The Struggler

I like this posting about The Struggler. I read the article and thought it was worth posting.

This article points out that when you are taking an on-campus class, students can approach instructors after class or during assigned office hours to discuss assignment-related issues. What about on-line courses?

The article proposes that there is a shift away from the instructor’s authoritative role in the classroom to one of a facilitator of on-line learning.

It further goes on to state that Web 2.0 is widely considered an engaging and interactive way in which individuals can use the Internet to create, collaborate, and interact with people from all over the world.

I recognize that Instructors of on-line classrooms may already be very busy creating assignments and answering emails. There are a number of things that instructors can do with little time available that could make the on-line classroom more active and engaging for students.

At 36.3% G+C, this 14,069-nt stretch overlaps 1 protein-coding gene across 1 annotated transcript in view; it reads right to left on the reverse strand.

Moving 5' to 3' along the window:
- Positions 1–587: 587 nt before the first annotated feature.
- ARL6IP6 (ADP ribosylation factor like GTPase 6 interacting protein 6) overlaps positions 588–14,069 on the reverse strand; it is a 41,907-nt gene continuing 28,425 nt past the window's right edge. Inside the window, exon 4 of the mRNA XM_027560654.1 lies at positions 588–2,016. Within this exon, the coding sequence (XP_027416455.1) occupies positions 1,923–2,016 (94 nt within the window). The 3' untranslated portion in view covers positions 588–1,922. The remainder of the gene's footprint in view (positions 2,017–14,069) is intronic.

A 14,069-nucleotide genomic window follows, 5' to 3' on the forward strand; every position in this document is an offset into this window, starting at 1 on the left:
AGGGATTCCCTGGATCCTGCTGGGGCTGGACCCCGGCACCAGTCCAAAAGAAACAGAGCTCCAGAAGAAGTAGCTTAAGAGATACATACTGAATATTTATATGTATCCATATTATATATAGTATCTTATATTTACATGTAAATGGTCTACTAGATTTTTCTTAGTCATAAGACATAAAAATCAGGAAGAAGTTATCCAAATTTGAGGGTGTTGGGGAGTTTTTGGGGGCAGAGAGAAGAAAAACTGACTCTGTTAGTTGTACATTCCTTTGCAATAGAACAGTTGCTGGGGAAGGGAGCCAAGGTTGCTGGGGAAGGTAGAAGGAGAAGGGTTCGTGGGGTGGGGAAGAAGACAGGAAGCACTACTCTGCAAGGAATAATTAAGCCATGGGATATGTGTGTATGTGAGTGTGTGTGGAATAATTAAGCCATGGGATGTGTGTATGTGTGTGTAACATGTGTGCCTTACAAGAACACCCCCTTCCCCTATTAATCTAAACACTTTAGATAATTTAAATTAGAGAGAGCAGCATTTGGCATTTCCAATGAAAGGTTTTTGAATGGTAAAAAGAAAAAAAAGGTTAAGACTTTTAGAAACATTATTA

Designed Learning

Web 2.0 has brought a new set of principles on the use of tools available on-line.

The surge in the adoption of Web 2.0 tools, particularly social media, has touched nearly every facet of life.

  • Social – Services encourage social interaction with others
  • Isolated – to the extent that the service does not require interaction with others
  • Group – where the outcome is mainly effected by the aggregate contribution of all users
  • Individual – Where the main outcome is mainly effected by an individual
  • Active – To the extent users are expected to participate to gain
  • Passive – To the extent users can gain passive observations

Users now have a choice as to whether they want to be passive or active.

The advantage of on-line courses, therefore, can now be expressed as a matter of technological relevance rather than mere freedom from temporal or physical limitations.